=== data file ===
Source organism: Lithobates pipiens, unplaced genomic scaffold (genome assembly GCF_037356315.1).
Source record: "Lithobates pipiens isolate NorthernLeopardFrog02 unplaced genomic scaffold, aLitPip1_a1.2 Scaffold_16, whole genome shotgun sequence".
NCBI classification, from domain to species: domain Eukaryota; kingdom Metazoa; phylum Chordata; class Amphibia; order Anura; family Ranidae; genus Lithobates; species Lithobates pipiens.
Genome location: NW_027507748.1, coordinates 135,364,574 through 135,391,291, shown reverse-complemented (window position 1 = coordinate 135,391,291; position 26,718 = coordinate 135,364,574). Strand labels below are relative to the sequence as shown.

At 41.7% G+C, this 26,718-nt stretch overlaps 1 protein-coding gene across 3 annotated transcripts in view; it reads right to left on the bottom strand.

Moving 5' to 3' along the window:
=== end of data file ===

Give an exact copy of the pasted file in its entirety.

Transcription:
Source organism: Lithobates pipiens, unplaced genomic scaffold (genome assembly GCF_037356315.1).
Source record: "Lithobates pipiens isolate NorthernLeopardFrog02 unplaced genomic scaffold, aLitPip1_a1.2 Scaffold_16, whole genome shotgun sequence".
NCBI classification, from domain to species: domain Eukaryota; kingdom Metazoa; phylum Chordata; class Amphibia; order Anura; family Ranidae; genus Lithobates; species Lithobates pipiens.
Genome location: NW_027507748.1, coordinates 135,364,574 through 135,391,291, shown reverse-complemented (window position 1 = coordinate 135,391,291; position 26,718 = coordinate 135,364,574). Strand labels below are relative to the sequence as shown.

At 41.7% G+C, this 26,718-nt stretch overlaps 1 protein-coding gene across 3 annotated transcripts in view; it reads right to left on the bottom strand.

Moving 5' to 3' along the window: